Drawn to the story of Mary, Mister rediscovers her faith in God.
This book is written in verse and I love that about it. The reason I picked this book is because it has been a while since I’ve read a Nikki Grimes book.
But I had difficulties with this read and it had nothing to do with the face that it was written in verse. Something was missing from the overall story and it had something to do with Mister. There wasn’t enough personality and my biggest issue is she fell a little too easy. Yes, I know she is young but considering the premise of the story, I thought it would be a little bit harder for her to fall.
I also had an issue with the voice. It didn’t seem to change throughout the story until the end. It was the first time in the book, I felt real emotion from Mister and I actually felt for her. I would have loved more of that throughout the book.
Finally, the back and forth between Mister’s story and Mary’s story was a good element. It shows a viewpoint that you don’t think of in regards to Mary’s story and I thought that was cool.
Overall, the story was alright. I wanted more emotion and depth.
Its 1982 in Southern England and Emily, although content with her life, feels as if she isn’t going anywhere. One day working at the library, she meets a man named Carl, looking for books to trace his family history.
Fascinated by Carl and his mission to discover his Grandfather’s past, Emily digs deep to help him but finds the secrets to her past as well.
Cute, short read. I wasn’t expecting much out of this but I got hooked. There is nothing too spectacular about this book. However, the author did tell a really good story.
I am a sucker for history and the fact that the author incorporated history without the constant facts each page or sentence, I thought was great. I loved the fact that it was personal and I wasn’t reading a text book. I also didn’t mind the fact that there wasn’t too much controversy within this book. Although it would have been perfect for a much more thrilling and longer read, it was good.
As for Emily, there wasn’t too much personality coming from her. I wish there was more emotion and she didn’t just take things as they were. I also wanted more from her relationship with her mother. This would have made the book perfect if there was more conflict.
The drama of the novel wasn’t as intense as the author made it seem to be and that was mainly because Emily just agreed to anything that happened. She reacted without much drama and I completely get why. But after a few chapters, I was like is she going to change her tone a bit. It was disappointing. However, I was into this book. Between the search for the truth, the use of a library, the bits of romance, the lack of technology . . . I couldn’t stop reading.
Overall, this read felt like a snippet to a bigger story. It could have been perfect if the author just added more history, war, love and intensity. Despite all of this, I would recommend it.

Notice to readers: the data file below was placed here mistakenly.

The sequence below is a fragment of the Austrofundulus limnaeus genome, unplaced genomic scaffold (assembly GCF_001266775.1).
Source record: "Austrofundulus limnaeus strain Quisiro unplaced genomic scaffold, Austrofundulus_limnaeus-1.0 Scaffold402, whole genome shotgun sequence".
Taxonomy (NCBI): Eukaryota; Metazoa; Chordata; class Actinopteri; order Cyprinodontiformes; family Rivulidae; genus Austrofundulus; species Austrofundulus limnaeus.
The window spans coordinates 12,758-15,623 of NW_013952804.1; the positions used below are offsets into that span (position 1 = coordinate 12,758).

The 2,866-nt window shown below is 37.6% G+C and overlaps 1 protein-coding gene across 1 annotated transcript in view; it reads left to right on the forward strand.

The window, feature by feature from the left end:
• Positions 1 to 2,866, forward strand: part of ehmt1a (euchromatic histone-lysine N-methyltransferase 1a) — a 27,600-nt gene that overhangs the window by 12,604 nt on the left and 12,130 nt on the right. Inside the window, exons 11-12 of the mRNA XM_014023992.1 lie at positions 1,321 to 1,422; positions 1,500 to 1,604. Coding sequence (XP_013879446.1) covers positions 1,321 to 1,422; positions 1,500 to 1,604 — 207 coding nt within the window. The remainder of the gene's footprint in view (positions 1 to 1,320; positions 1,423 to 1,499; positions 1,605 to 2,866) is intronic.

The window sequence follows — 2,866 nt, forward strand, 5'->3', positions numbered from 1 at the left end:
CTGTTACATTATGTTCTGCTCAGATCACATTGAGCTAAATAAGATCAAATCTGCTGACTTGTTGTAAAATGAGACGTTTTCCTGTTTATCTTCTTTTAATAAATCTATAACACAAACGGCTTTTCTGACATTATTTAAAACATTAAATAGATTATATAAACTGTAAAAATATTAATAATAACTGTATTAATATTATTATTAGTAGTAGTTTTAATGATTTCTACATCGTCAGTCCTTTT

Flynn’s girlfriend, January has disappeared and the cops are asking him questions he cannot answer. And her friends are telling stories, he has never heard of. Determined to discover the truth about his girlfriend, Flynn hunt down answers but with a secret of his own, he has to tread lightly.
I am disappointed in this book. Not just from the summary but from the book itself. It started off really really good. But then the author feel right into the predictability. And he didn’t just fall slowly, but the downfall was really fast.
I hated Flynn. He was a jerk and he had no right even close to complain about January when he was using the mess out of her. He had this sense of entitlement as her boyfriend; he had no right and he pissed me off.
What made the story predictably was Flynn’s secret and what happened to January. It was such a typical turn of events. Yeah, it had its little oh moments but there wasn’t many. The way it was written despite the predictability was really good. I kept reading the book but it was a struggle because I knew what was going to happen. Roehrig has talent as a writer but this book would be best for someone who has never read this type of story before.
I can’t say much about the characters because they were predictable as well as the romance.
Overall, I would have probably enjoyed this book better if I read this before I read any other disappearing act stories.
Lucy Price is married to a successful businessman, Edward Price. For a year, she has lived a happy existence as his wife. That is until she discovers Eddie’s illegal activities and that is a dangerous man, who does not care for her life. Eddie disappears after he realizes Lucy knows the truth but not before he threatens her life.